We often hear the mind-boggling statistics of food waste in America and across the world, though many of us aren’t quite sure how to avoid adding to those growing numbers. And if you haven’t heard any lately, here is a recent figure to keep in mind: The average American wastes almost 400 pounds of food per year.
When you let untouched groceries and leftovers go bad, you waste more than just food; you waste the energy that went into producing it as well as the money you spent to purchase it. Here are some tips to help you make the most of the edibles in your house right now.
1. Stick to what you need.
Though most of us go grocery shopping with the intention of consuming all that we purchase, it’s easy to pick up extras of this or that in hopes of avoiding multiple trips to the store later in the week. Trying to be smart by thinking too far ahead often leads to overbuying. And when you have more than you need at home, a lot of what you buy will end up in your trash instead of in your stomach. Don’t get carried away with unexpected sales and spur of the moment buys by planning ahead the right way – making a list and buying it once.
2. Take a few extra steps.
When you finally get home from the store and start putting away the groceries, take a few extra steps to make your food last longer. Put paper towels down underneath your vegetables in the fridge to soak up moisture and prolong freshness. Keep your bananas bunched together to prevent them from rotting too quickly. Keep spices away from dark, humid places to help them keep their flavor. Remembering a few simple tricks like this will help your food last longer, which will help you waste less and save more.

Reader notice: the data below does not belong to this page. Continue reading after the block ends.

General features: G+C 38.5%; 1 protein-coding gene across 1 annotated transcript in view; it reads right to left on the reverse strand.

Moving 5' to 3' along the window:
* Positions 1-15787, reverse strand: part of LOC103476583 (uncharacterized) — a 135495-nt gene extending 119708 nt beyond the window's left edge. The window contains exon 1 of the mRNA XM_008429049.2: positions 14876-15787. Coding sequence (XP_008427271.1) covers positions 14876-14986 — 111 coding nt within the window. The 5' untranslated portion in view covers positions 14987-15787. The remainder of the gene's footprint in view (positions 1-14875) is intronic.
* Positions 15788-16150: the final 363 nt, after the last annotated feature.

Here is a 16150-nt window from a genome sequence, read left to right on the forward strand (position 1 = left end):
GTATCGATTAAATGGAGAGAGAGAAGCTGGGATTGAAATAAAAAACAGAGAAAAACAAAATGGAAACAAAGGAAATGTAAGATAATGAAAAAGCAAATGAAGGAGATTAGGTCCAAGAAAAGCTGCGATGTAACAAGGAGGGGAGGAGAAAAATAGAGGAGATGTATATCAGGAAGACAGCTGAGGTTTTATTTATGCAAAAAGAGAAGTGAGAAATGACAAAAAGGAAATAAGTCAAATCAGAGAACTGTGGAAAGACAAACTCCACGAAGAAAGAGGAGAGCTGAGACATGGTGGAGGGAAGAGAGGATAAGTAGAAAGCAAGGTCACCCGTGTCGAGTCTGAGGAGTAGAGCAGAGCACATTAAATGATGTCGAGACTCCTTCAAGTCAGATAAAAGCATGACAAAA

3. Freeze it for a rainy day.
Freezing is my favorite way to save food. It’s so easy, and the result is lots of edible food stored and ready for your consumption. There’s no end to the amount of food you can freeze for later. Only need half an onion? Chop up the rest and throw it in the freezer. Only need a few slices of baked bread? Wrap up the rest and throw it in the freezer. Avoid hard and lumpy brown sugar by – you guessed it – throwing it in the freezer. Even eggs can be frozen. Just pour mixed egg yolks and whites together into ice cube trays and pop them out any time you need them.
4. Don’t be too quick to judge.
According to the USDA, use-by dates indicate the last day for best quality, not the last day for safe consumption. Fruits and vegetables with cosmetic blemishes aren’t necessarily ready for the trashcan. If your honey is crystallized, heat it up for 30 seconds in the microwave (honey is nonperishable). If you aren’t sure how fresh an egg is, place it in water to test its freshness (fresh if it sinks, no good if it floats). If you have day-old bread, make croutons and breadcrumbs out of it (add parmesan for parmesan bread crumbs). Just remember to think twice when cleaning out your fridge and pantry and use your best judgment before heading for the trash.
This post is linked to Frugal Friday at Life as Mom.
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